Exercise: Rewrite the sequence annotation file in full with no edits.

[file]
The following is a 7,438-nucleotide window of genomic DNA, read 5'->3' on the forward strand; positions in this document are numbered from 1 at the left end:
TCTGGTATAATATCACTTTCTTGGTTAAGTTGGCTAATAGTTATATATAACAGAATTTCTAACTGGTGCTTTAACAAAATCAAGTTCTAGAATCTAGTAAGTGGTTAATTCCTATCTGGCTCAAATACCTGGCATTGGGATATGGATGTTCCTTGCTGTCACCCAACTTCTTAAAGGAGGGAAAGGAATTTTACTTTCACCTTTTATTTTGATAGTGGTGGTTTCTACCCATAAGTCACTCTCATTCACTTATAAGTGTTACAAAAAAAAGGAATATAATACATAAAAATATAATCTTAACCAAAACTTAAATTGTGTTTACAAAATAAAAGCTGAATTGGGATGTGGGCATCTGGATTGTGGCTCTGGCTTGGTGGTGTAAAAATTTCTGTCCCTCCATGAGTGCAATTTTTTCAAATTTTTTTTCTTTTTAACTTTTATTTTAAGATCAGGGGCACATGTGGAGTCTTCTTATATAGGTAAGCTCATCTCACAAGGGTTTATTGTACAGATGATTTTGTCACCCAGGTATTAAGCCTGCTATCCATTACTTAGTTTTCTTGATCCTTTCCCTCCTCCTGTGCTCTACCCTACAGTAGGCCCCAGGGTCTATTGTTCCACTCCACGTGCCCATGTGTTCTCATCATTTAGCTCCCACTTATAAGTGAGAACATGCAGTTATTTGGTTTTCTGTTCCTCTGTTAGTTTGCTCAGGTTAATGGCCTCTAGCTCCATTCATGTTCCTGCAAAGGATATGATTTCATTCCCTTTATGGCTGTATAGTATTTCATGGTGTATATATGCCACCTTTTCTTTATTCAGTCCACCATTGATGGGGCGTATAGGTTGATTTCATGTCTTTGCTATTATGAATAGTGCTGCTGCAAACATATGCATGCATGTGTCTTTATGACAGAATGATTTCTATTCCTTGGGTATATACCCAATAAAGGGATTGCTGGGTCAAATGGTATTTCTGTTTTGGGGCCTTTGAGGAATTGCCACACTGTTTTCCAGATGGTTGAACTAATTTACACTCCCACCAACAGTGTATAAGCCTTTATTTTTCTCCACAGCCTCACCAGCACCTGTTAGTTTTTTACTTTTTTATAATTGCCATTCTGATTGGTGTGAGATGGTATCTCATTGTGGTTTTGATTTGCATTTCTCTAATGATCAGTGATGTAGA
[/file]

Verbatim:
The following is a 7,438-nucleotide window of genomic DNA, read 5'->3' on the forward strand; positions in this document are numbered from 1 at the left end:
TCTGGTATAATATCACTTTCTTGGTTAAGTTGGCTAATAGTTATATATAACAGAATTTCTAACTGGTGCTTTAACAAAATCAAGTTCTAGAATCTAGTAAGTGGTTAATTCCTATCTGGCTCAAATACCTGGCATTGGGATATGGATGTTCCTTGCTGTCACCCAACTTCTTAAAGGAGGGAAAGGAATTTTACTTTCACCTTTTATTTTGATAGTGGTGGTTTCTACCCATAAGTCACTCTCATTCACTTATAAGTGTTACAAAAAAAAGGAATATAATACATAAAAATATAATCTTAACCAAAACTTAAATTGTGTTTACAAAATAAAAGCTGAATTGGGATGTGGGCATCTGGATTGTGGCTCTGGCTTGGTGGTGTAAAAATTTCTGTCCCTCCATGAGTGCAATTTTTTCAAATTTTTTTTCTTTTTAACTTTTATTTTAAGATCAGGGGCACATGTGGAGTCTTCTTATATAGGTAAGCTCATCTCACAAGGGTTTATTGTACAGATGATTTTGTCACCCAGGTATTAAGCCTGCTATCCATTACTTAGTTTTCTTGATCCTTTCCCTCCTCCTGTGCTCTACCCTACAGTAGGCCCCAGGGTCTATTGTTCCACTCCACGTGCCCATGTGTTCTCATCATTTAGCTCCCACTTATAAGTGAGAACATGCAGTTATTTGGTTTTCTGTTCCTCTGTTAGTTTGCTCAGGTTAATGGCCTCTAGCTCCATTCATGTTCCTGCAAAGGATATGATTTCATTCCCTTTATGGCTGTATAGTATTTCATGGTGTATATATGCCACCTTTTCTTTATTCAGTCCACCATTGATGGGGCGTATAGGTTGATTTCATGTCTTTGCTATTATGAATAGTGCTGCTGCAAACATATGCATGCATGTGTCTTTATGACAGAATGATTTCTATTCCTTGGGTATATACCCAATAAAGGGATTGCTGGGTCAAATGGTATTTCTGTTTTGGGGCCTTTGAGGAATTGCCACACTGTTTTCCAGATGGTTGAACTAATTTACACTCCCACCAACAGTGTATAAGCCTTTATTTTTCTCCACAGCCTCACCAGCACCTGTTAGTTTTTTACTTTTTTATAATTGCCATTCTGATTGGTGTGAGATGGTATCTCATTGTGGTTTTGATTTGCATTTCTCTAATGATCAGTGATGTAGA